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Investigation into abuses against Palestinian hunger strikers called for

Responding to the deal which sees 2,000 Palestinians held in Israeli prisons suspending a month-long hunger strike after Israel agreed several measures to improve prison conditions, Amnesty International Middle East and North Africa Deputy Director Ann Harrison said:

“We hope that these commitments signal a new approach by the Israeli authorities founded on respect for prisoners’ human rights.

“However, 2,000 prisoners and detainees should not have had to put their health on the line in order to ensure respect for their human rights which the Israeli authorities have been violating for years.

“These repeated violations by the Israel Prison Service (IPS) against hunger-striking prisoners require a full, independent and impartial investigation, and those responsible must be held accountable.

“Such prolonged solitary confinement - based on information withheld from the prisoners and their lawyers - is a violation of their rights to due process and constitutes cruel, inhuman and degrading treatment.

“Those in the Ramleh IPS medical facility who have been on hunger strike for between 6-11 weeks must be transferred to a civilian hospital immediately until their lives are no longer in danger and must be treated humanely at all times.

“Israel’s reported commitment under the deal not to renew the detention orders of current administrative detainees unless significant new intelligence information is presented, does not fulfil these recommendations, but would - if implemented - be a first step towards meeting its international human rights obligations.”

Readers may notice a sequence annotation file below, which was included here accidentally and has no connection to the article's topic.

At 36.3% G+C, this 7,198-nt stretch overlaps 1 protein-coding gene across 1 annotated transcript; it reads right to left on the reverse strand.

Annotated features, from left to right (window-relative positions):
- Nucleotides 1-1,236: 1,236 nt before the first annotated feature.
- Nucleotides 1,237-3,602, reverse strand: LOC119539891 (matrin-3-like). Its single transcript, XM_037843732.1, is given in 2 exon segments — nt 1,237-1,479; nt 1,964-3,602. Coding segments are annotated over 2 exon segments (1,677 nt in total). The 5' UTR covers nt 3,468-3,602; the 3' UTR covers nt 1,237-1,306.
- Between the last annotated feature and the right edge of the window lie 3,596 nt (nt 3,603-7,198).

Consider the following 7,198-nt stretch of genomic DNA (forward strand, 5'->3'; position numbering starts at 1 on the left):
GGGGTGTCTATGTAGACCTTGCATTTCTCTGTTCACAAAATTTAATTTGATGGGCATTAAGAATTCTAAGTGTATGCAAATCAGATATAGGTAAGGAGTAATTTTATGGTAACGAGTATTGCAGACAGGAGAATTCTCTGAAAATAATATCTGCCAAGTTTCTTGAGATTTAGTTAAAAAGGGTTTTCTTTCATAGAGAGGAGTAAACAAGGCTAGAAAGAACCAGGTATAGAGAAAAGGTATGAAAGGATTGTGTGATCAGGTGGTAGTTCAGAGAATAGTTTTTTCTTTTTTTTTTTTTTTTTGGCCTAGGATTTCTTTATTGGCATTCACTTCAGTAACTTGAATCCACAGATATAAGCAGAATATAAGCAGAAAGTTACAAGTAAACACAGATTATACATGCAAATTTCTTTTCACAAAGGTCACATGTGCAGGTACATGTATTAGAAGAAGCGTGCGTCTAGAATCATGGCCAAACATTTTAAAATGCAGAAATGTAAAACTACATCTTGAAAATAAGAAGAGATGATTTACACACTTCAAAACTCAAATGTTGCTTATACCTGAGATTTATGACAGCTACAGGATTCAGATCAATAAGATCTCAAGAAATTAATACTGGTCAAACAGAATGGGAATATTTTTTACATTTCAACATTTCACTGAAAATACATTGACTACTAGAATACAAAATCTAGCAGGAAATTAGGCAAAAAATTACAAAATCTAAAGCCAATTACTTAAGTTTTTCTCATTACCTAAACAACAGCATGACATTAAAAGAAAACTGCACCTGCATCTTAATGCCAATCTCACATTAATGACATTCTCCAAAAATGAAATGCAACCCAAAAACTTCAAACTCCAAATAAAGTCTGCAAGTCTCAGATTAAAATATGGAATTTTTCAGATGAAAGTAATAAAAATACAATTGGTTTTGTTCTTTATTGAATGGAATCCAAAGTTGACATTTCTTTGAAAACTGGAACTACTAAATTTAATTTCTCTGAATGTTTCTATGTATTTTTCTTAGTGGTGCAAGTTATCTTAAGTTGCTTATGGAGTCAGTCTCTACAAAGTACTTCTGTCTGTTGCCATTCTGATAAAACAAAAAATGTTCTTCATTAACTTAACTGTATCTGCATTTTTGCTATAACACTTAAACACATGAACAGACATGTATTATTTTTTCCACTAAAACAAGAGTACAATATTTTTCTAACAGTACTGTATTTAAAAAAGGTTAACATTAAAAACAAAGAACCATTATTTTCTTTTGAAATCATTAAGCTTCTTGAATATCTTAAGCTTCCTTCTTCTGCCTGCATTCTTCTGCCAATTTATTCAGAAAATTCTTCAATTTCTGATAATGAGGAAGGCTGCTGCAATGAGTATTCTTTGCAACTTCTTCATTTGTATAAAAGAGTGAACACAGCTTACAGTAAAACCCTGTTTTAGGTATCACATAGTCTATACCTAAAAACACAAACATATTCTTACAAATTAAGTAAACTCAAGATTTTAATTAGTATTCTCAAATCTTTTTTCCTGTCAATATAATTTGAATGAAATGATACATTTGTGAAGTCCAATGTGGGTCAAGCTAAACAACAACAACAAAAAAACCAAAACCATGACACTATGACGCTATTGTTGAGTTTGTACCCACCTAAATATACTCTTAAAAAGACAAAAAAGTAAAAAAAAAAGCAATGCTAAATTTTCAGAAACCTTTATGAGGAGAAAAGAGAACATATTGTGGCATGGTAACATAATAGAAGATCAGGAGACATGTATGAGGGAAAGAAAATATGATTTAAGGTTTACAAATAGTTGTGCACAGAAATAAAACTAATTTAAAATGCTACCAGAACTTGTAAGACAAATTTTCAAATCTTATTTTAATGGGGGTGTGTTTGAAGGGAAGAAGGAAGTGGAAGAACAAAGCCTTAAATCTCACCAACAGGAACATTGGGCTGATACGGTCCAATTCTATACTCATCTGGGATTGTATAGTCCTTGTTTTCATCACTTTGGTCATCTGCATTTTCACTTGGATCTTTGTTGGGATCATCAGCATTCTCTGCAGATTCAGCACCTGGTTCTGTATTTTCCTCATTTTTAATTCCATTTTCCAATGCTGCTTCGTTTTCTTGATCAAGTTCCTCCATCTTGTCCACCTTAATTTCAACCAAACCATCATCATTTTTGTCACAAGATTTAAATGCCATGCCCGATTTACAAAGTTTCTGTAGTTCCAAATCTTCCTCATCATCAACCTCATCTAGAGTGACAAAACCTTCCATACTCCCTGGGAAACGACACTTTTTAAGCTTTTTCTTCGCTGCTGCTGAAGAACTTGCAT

Amnesty and local human rights organisations have documented repeated violations by the IPS against hunger-striking detainees since administrative detainee Khader Adnan began a hunger strike in December 2011. These include punishing detainees on hunger strike by placing them in solitary confinement and imposing punitive fines; denying them urgent medical care; preventing access to independent doctors and lawyers; banning family visits; physical assaults; and forcibly administering treatment including injections against the detainees’ will.

Amnesty is also concerned that in recent weeks Israeli forces and police reportedly used excessive force against non-violent protesters demonstrating in solidarity with the prisoners on hunger strike in both the West Bank and Israel.

Under the Egyptian-brokered deal, Israel has agreed to end solitary confinement for 19 prisoners - held in isolation for up to 10 years - and lift a ban on family visits for prisoners from the Gaza strip, among other things. Prisoners are expected to be moved to cells where they will have contact with other inmates by the end of this week. Amnesty has repeatedly called for a resumption of family visits for prisoners from Gaza, which were completely suspended in June 2007

Administrative detention is a procedure under which detainees are held under military orders without charge or trial for periods of up to six months which can be renewed indefinitely. Based on regulations initially passed under the British Mandate, Israel has used the measure against its citizens since 1948, and since 1967, against thousands of Palestinians from the occupied Palestinian territories. The orders are based on secret information which is not disclosed to the detainees or their lawyers, denying detainees the opportunity to effectively exercise their right to mount a legal challenge.

At the end of April 2012, some 308 Palestinians were held as administrative detainees according to IPS statistics. Some are held as prisoners of conscience, held solely for their peaceful exercise of their rights to freedom of expression, association or assembly.

For many years, Amnesty has urged Israel to end the practice and to release administrative detainees unless they are charged with a recognisable criminal offence and promptly tried according to international standards.

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